(Reuters) – U.S. Commerce Secretary Gina Raimondo will travel to China next week for meetings with senior Chinese government officials and U.S. business leaders, the latest in a recent series of high-level visits, the department said on Tuesday.
U.S. National Security Advisor Jake Sullivan said Raimondo will carry a message that the U.S. is not seeking to decouple from China, but will protect its national security. He added she will reinforce the U.S. is focused on sustaining an economic relationship with China.
On Tuesday, China welcomed the department’s decision to lift export control restrictions on 27 Chinese entities, saying it is conducive to normal trade between Chinese and U.S. firms.
The U.S. Department of Commerce on Monday removed 27 Chinese companies from its “Unverified List.” Companies are added if the U.S. cannot complete on-site visits to determine if they can be trusted to receive sensitive U.S. technology exports. Companies on the list cannot use license exceptions for exports.
Commerce said the removal “demonstrates the concrete benefit companies receive when they or a host government cooperates” to complete checks.
Raimondo “looks forward to constructive discussions,” during the visit to Beijing and Shanghai from Aug. 27-30, the department said in a statement.
The talks would cover issues related to the U.S.- China commercial relationship, challenges faced by U.S. businesses, and areas for potential cooperation, it added.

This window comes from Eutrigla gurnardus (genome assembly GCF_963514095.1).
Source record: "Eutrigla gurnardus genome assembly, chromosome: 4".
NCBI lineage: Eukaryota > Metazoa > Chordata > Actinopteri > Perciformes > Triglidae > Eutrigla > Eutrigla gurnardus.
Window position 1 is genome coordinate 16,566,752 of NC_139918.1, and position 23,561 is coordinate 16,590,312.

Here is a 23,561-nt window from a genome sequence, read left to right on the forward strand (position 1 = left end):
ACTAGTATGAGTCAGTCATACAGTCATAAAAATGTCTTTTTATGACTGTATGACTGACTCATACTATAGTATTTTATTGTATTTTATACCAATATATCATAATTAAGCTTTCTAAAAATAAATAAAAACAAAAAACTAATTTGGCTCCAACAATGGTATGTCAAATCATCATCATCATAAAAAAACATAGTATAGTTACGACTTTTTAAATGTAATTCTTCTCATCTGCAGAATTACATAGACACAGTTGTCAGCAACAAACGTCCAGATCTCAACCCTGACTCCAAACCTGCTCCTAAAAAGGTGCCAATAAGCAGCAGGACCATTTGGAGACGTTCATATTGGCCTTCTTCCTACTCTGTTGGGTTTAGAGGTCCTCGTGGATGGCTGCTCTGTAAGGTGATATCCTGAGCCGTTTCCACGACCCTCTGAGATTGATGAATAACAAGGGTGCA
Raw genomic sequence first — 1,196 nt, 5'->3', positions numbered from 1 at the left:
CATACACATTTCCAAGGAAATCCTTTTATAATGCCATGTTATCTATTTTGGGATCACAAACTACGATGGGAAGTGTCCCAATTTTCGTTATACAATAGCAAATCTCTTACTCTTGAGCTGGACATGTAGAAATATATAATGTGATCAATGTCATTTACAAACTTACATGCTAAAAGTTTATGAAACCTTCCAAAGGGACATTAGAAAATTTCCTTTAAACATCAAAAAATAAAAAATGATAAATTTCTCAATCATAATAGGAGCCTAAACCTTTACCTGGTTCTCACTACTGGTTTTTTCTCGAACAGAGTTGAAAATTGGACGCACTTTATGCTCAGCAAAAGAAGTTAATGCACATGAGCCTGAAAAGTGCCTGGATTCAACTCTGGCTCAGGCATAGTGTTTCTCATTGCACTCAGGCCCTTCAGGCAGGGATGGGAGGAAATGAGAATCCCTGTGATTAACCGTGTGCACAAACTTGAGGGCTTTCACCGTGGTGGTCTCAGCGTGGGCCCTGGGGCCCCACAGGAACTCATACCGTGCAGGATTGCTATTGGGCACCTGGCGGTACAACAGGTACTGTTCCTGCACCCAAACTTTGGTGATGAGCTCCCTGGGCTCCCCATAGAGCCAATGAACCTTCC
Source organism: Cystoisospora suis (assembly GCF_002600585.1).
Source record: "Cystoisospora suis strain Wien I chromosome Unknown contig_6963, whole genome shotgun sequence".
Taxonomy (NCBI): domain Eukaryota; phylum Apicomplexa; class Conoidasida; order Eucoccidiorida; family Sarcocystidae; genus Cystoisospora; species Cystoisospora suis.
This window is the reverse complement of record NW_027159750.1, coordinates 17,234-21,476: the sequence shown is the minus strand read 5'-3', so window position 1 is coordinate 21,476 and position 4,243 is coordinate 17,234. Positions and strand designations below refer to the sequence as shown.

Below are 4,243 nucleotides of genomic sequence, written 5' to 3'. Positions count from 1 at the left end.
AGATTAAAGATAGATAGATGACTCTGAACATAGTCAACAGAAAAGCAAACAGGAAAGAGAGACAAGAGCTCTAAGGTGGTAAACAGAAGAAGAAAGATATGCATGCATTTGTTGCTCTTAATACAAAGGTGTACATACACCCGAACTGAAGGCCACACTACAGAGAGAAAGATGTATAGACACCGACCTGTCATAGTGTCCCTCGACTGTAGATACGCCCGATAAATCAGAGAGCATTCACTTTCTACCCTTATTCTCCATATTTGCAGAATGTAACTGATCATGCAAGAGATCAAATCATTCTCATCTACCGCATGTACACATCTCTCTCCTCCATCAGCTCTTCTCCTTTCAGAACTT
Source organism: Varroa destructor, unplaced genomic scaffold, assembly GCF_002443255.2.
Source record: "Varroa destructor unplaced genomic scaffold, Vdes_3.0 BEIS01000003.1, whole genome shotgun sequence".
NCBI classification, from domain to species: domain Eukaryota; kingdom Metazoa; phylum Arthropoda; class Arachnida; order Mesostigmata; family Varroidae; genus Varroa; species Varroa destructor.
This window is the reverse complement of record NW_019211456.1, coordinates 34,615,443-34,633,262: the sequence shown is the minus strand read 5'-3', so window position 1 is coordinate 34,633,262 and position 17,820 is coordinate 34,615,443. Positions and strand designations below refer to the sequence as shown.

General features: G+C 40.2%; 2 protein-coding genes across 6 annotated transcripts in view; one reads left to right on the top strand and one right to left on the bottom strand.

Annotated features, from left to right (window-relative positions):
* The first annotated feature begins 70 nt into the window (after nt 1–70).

Last week, China said it welcomed Raimondo’s expected visit.
Raimondo said recently that she wanted to raise with China “really serious concerns about the way they are targeting U.S. tech companies, about the way they don’t respect intellectual property but also try to find lanes of commerce.”
Her trip follows a four-day visit last month by Treasury Secretary Janet Yellen, who held more than 10 hours of meetings with senior officials in Beijing.
The U.S. and China agreed this month to approve twice the number of passenger flights now permitted by air carriers between the two countries, in a rare sign of co-operation between the world’s largest two economies.
Earlier, China’s embassy in Washington said that identifying the source of cyber attacks was complex and warned against groundless speculations and accusations.
In July, Raimondo said the Biden administration was seeking to carefully target U.S. controls on exports to China.
Raimondo met Chinese Commerce Minister Wang Wentao in May, discussing trade, investment and export policies in what was until then the first U.S.-China cabinet-level exchange in months, after a string of trade and national security irritants derailed plans for re-engagement.
In April, Raimondo warned Chinese cloud companies could pose threats. Some Republican senators want her to add such companies to the entity list that imposes U.S. export controls on foreign companies.